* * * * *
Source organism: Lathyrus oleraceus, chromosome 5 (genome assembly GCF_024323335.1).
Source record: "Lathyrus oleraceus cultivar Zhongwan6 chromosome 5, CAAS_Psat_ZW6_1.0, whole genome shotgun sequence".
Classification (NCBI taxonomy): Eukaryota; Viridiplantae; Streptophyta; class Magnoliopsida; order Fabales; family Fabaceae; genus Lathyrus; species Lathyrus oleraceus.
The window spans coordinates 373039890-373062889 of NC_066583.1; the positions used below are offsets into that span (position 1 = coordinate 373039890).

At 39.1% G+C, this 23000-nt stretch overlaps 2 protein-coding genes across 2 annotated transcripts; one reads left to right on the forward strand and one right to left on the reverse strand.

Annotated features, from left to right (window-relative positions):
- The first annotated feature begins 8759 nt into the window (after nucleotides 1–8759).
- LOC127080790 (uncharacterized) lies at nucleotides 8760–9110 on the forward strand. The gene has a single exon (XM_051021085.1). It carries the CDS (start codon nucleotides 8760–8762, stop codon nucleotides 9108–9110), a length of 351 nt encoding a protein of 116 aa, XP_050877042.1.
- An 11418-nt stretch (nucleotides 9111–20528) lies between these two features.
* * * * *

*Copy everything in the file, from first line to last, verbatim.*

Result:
Source organism: Lathyrus oleraceus, chromosome 5 (genome assembly GCF_024323335.1).
Source record: "Lathyrus oleraceus cultivar Zhongwan6 chromosome 5, CAAS_Psat_ZW6_1.0, whole genome shotgun sequence".
Classification (NCBI taxonomy): Eukaryota; Viridiplantae; Streptophyta; class Magnoliopsida; order Fabales; family Fabaceae; genus Lathyrus; species Lathyrus oleraceus.
The window spans coordinates 373039890-373062889 of NC_066583.1; the positions used below are offsets into that span (position 1 = coordinate 373039890).

At 39.1% G+C, this 23000-nt stretch overlaps 2 protein-coding genes across 2 annotated transcripts; one reads left to right on the forward strand and one right to left on the reverse strand.

Annotated features, from left to right (window-relative positions):
- The first annotated feature begins 8759 nt into the window (after nucleotides 1–8759).
- LOC127080790 (uncharacterized) lies at nucleotides 8760–9110 on the forward strand. The gene has a single exon (XM_051021085.1). It carries the CDS (start codon nucleotides 8760–8762, stop codon nucleotides 9108–9110), a length of 351 nt encoding a protein of 116 aa, XP_050877042.1.
- An 11418-nt stretch (nucleotides 9111–20528) lies between these two features.